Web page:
Schools sometimes fail to input bullying reports in an education department database that triggers a process for responding to the allegations, according to Dawn Yuster, the School Justice Project director at Advocates for Children of New York, a group that supports students who have been bullied. She said some of her clients’ families had repeatedly gone to school personnel with bullying allegations — to no effect.

“There was no documentation until we got involved,” she said.

Yuster attributed some schools’ failure to document or respond forcefully to bullying partly to staffers’ uncertainty about what counts as bullying and how best to respond to it. In other cases, teachers and administrators may simply be overwhelmed.

“I don’t think it’s an unwillingness,” she said. “I think it’s more about resources, knowledge, experience, and training.”

In 2007, the city education department launched Respect for All, a program designed to raise awareness among educators and students about harassment and bullying, and how to prevent it.

Under the program, and state law, schools must create plans to stamp out bullying and harassment as soon as it bubbles up. They must also appoint a staff member to undergo anti-bullying training, handle bullying reports at the school, and act as a resource for students and staffers. And since anti-bullying training became mandatory for new teachers three years ago, 14,700 have taken the six-hour courses offered by the teachers union.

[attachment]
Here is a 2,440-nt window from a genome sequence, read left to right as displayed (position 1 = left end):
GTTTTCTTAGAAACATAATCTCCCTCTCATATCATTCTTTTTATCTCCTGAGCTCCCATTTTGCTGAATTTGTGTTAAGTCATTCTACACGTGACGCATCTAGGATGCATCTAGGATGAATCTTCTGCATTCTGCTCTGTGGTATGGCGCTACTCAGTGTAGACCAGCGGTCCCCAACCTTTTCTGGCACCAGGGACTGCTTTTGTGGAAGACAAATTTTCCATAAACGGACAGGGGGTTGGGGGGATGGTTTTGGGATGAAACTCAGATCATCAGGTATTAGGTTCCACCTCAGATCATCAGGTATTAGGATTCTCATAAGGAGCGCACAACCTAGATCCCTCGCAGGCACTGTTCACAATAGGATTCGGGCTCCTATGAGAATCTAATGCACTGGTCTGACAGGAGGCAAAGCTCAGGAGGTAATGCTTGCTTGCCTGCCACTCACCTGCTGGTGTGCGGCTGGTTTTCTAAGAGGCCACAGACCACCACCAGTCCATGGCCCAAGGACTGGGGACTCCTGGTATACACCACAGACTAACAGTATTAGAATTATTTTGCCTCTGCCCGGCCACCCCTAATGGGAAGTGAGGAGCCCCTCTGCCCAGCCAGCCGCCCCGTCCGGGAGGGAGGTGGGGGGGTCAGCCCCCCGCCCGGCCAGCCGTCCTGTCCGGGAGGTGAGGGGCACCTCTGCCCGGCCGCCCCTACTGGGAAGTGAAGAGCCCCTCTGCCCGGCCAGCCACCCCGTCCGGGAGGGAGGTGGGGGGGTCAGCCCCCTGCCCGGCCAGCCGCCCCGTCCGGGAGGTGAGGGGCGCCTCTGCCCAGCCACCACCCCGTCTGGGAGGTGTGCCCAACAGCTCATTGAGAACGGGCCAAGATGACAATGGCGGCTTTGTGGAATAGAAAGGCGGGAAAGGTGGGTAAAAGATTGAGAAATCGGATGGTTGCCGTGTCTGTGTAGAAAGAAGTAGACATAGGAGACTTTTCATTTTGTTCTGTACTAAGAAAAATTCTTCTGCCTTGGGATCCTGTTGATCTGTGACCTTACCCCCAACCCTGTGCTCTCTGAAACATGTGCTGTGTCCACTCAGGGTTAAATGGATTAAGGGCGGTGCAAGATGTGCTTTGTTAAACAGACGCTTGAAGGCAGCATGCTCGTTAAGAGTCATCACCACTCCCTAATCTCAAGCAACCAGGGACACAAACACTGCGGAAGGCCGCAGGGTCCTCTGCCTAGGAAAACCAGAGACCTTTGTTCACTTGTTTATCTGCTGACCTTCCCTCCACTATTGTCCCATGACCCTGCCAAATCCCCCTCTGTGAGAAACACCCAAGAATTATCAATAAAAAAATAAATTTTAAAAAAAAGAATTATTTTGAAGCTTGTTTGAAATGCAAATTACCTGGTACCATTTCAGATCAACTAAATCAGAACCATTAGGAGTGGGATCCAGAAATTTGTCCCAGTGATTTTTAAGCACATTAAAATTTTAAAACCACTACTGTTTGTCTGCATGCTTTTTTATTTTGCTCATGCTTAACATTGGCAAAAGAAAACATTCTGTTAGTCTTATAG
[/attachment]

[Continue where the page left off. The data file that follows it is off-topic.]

The de Blasio administration has also set aside $47 million per year for student mental-health services and trainings to help schools responses to student conflicts and crises.

“We take reports of bullying extremely seriously and have explicit protocols and robust training programs in place to ensure harassment, discrimination or bullying of any kind is immediately reported, investigated and addressed,” said education department spokeswoman Toya Holness.

Across the city, bullies are especially likely to prey on lesbian, gay, bisexual, transgender, and queer students — and those perceived as such.

In 2015, 24 percent of surveyed LGBTQ youth reported being bullied at school, compared with 13 percent of non-LGBTQ students, according to a health department report.

Abel Cedeno, the student who allegedly stabbed his classmates this week, endured homophobic and racial taunts, according to a family friend who spoke with reporters. Still, experts said it’s extremely rare for LGBTQ students — who suffer from disproportionately high rates of depression and suicide — to react to bullying with such violence.

The city recently appointed its first-ever LGBTQ liaison to help schools support those students. And in March, the city expanded protections for transgender students.

Yet despite these citywide initiatives, individual educators still often find it difficult to address LGBTQ bullying head-on, said City Councilman Daniel Dromm, a former teacher and longtime gay-rights advocate.